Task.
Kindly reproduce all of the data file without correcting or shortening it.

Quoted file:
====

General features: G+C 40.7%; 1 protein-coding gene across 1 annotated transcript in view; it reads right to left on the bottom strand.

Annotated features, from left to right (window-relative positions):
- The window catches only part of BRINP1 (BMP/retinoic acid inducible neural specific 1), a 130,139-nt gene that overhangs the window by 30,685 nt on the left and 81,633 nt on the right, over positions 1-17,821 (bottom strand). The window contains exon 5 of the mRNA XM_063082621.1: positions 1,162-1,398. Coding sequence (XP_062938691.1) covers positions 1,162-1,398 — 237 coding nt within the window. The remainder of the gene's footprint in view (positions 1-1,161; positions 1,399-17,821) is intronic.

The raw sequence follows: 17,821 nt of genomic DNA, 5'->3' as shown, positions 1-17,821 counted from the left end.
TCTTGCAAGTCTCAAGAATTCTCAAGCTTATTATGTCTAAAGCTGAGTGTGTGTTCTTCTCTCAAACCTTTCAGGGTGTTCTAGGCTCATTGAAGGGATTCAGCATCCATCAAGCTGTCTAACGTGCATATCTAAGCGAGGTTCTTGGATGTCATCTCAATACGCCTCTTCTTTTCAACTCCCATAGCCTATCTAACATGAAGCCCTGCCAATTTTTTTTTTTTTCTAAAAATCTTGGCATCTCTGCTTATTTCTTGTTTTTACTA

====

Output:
General features: G+C 40.7%; 1 protein-coding gene across 1 annotated transcript in view; it reads right to left on the bottom strand.

Annotated features, from left to right (window-relative positions):
- The window catches only part of BRINP1 (BMP/retinoic acid inducible neural specific 1), a 130,139-nt gene that overhangs the window by 30,685 nt on the left and 81,633 nt on the right, over positions 1-17,821 (bottom strand). The window contains exon 5 of the mRNA XM_063082621.1: positions 1,162-1,398. Coding sequence (XP_062938691.1) covers positions 1,162-1,398 — 237 coding nt within the window. The remainder of the gene's footprint in view (positions 1-1,161; positions 1,399-17,821) is intronic.

The raw sequence follows: 17,821 nt of genomic DNA, 5'->3' as shown, positions 1-17,821 counted from the left end.
TCTTGCAAGTCTCAAGAATTCTCAAGCTTATTATGTCTAAAGCTGAGTGTGTGTTCTTCTCTCAAACCTTTCAGGGTGTTCTAGGCTCATTGAAGGGATTCAGCATCCATCAAGCTGTCTAACGTGCATATCTAAGCGAGGTTCTTGGATGTCATCTCAATACGCCTCTTCTTTTCAACTCCCATAGCCTATCTAACATGAAGCCCTGCCAATTTTTTTTTTTTTCTAAAAATCTTGGCATCTCTGCTTATTTCTTGTTTTTACTA